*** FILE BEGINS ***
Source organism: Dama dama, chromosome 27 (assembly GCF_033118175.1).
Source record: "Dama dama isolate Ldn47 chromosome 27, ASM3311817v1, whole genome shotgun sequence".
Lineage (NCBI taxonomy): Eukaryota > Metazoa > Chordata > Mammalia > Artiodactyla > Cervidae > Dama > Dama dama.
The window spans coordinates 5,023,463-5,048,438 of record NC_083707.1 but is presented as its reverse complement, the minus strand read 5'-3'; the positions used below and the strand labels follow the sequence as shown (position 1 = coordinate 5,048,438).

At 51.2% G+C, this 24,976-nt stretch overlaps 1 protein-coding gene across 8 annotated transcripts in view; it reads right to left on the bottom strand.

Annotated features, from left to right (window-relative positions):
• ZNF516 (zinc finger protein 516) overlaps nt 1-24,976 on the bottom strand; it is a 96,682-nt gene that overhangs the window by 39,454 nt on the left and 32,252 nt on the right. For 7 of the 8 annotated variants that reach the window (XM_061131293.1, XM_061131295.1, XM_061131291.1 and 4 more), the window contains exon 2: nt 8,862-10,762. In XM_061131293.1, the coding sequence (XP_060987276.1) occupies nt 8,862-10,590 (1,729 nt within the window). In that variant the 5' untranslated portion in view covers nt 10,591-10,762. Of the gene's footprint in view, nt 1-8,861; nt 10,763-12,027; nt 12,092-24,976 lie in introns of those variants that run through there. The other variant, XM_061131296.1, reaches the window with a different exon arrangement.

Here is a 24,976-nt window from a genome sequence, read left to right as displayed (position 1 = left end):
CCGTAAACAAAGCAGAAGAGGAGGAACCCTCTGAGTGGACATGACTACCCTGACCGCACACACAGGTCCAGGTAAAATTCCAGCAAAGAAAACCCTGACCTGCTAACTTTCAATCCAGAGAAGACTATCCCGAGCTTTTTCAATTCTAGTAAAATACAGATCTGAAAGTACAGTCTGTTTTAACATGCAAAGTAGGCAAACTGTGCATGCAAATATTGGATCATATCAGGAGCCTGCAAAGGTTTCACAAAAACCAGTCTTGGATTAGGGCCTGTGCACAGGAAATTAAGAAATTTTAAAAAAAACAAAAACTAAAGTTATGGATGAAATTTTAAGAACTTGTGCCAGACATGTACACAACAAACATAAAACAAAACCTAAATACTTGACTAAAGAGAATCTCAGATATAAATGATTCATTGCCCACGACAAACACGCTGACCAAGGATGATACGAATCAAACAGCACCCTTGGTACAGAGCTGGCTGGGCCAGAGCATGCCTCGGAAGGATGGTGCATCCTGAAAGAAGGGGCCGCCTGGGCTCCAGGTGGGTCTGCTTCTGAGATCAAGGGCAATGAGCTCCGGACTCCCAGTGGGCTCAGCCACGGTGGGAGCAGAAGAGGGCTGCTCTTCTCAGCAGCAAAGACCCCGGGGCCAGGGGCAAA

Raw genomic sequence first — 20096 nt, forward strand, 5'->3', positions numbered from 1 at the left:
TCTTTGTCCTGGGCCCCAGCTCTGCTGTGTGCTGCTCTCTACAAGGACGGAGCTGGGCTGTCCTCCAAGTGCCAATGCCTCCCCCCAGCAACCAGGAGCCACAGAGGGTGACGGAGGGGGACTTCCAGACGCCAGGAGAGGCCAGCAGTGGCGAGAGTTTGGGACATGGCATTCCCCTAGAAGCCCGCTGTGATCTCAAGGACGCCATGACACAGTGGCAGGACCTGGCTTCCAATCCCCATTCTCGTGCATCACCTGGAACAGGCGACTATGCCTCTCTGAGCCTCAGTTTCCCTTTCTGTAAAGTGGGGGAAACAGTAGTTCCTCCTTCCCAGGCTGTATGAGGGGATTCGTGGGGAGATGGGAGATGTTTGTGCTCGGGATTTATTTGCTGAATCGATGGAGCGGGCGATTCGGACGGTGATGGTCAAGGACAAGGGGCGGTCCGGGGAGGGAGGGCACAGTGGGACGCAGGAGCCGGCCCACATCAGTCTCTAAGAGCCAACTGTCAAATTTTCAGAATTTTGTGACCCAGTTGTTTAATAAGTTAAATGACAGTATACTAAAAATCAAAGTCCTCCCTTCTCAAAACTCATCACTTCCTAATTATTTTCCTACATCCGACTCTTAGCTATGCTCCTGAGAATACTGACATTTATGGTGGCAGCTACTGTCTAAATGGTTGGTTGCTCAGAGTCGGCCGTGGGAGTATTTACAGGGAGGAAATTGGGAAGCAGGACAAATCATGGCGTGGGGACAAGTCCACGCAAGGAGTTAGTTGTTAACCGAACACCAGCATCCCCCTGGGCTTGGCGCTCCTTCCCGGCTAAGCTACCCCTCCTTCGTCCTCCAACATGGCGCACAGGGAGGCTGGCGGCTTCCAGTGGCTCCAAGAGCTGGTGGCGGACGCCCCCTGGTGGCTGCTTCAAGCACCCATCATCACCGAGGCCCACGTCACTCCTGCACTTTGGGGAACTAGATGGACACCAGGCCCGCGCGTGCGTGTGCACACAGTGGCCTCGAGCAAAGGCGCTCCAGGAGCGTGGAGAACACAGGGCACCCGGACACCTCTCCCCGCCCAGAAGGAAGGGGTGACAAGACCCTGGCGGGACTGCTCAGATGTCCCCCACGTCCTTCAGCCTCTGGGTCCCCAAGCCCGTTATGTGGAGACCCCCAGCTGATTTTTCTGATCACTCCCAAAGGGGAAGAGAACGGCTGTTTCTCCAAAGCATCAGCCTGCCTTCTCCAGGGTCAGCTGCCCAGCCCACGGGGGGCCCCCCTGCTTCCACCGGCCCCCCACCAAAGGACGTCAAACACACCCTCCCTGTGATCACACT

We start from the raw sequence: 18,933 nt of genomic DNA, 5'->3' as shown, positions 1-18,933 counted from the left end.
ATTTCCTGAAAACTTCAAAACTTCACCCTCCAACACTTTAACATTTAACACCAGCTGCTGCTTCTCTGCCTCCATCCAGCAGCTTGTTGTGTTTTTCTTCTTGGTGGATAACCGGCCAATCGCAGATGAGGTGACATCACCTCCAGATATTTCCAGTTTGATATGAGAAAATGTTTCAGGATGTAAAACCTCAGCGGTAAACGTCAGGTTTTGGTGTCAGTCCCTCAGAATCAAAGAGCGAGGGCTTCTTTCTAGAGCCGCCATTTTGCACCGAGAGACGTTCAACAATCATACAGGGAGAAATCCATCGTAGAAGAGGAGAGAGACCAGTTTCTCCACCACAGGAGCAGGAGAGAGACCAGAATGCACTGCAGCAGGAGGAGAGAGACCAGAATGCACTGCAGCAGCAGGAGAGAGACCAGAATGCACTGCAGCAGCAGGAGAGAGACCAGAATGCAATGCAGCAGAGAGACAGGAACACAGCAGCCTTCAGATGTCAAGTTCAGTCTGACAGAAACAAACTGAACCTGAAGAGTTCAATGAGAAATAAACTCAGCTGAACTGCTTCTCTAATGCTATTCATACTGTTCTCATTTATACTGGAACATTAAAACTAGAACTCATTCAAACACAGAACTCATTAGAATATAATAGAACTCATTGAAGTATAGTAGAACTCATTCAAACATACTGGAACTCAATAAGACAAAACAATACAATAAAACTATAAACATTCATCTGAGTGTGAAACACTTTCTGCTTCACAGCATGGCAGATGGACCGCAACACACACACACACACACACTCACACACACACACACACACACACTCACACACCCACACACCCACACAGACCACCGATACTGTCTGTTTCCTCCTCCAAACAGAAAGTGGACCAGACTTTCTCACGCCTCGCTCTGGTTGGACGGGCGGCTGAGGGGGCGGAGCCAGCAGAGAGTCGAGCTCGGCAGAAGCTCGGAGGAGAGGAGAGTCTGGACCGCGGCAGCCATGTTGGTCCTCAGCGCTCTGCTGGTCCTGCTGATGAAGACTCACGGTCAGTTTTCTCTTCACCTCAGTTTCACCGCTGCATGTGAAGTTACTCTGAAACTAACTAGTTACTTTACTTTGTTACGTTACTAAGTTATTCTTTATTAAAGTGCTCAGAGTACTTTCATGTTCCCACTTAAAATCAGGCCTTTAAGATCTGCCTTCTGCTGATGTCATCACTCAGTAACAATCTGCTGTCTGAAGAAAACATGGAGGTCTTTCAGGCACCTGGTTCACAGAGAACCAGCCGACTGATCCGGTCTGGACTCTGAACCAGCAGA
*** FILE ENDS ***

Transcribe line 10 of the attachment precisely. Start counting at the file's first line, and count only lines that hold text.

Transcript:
Raw genomic sequence first — 20096 nt, forward strand, 5'->3', positions numbered from 1 at the left: